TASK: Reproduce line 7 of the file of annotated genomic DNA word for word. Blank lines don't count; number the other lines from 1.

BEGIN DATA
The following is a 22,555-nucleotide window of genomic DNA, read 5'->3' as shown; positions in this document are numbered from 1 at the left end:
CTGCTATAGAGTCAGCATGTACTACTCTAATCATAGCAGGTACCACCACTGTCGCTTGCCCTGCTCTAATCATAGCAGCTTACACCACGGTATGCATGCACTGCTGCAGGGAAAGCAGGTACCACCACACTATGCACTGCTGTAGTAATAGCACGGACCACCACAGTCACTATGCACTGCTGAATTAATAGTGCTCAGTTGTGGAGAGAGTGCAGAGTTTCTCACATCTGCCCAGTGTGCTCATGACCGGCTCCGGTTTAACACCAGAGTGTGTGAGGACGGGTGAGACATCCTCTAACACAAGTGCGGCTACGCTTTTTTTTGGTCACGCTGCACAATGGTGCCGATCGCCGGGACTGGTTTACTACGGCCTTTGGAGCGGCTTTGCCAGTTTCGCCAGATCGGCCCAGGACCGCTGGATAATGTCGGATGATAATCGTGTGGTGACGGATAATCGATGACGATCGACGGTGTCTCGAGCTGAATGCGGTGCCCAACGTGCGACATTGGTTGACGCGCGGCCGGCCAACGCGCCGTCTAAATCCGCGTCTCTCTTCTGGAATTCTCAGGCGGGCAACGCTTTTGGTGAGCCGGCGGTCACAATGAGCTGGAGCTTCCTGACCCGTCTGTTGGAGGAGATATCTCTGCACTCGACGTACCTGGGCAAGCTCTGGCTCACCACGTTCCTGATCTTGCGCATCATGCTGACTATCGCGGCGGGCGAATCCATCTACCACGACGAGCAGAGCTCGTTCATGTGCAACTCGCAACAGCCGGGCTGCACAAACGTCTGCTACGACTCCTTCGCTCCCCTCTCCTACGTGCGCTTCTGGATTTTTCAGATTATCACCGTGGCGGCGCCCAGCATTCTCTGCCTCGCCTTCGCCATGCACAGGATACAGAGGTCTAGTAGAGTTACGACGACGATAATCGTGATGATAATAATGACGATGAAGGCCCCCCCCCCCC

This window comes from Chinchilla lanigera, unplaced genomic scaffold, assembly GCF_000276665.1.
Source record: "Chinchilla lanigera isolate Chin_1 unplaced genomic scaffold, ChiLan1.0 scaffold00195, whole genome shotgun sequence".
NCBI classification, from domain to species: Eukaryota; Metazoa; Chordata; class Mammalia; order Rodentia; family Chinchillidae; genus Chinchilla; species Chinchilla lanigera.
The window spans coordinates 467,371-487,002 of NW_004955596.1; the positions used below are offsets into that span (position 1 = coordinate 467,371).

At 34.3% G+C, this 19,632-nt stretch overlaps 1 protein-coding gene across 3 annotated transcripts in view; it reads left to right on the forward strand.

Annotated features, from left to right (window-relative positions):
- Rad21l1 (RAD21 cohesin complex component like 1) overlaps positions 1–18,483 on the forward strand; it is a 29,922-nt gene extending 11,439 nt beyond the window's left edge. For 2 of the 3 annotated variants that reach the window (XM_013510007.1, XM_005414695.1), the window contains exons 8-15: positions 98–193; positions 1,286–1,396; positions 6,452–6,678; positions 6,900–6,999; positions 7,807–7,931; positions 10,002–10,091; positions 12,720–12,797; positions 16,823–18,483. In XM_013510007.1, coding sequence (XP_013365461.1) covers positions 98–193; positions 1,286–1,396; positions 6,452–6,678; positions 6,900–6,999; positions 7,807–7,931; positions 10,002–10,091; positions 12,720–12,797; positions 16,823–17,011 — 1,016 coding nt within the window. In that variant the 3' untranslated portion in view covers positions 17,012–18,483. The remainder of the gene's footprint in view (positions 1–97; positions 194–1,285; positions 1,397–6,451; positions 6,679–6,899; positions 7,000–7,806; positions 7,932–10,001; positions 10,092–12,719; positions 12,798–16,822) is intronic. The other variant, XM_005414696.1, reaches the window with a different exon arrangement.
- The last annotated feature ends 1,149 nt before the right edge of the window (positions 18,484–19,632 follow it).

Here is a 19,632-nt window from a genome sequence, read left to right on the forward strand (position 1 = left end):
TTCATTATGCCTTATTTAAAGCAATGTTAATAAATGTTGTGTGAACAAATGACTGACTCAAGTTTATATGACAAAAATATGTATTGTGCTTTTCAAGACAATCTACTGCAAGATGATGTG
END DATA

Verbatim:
At 34.3% G+C, this 19,632-nt stretch overlaps 1 protein-coding gene across 3 annotated transcripts in view; it reads left to right on the forward strand.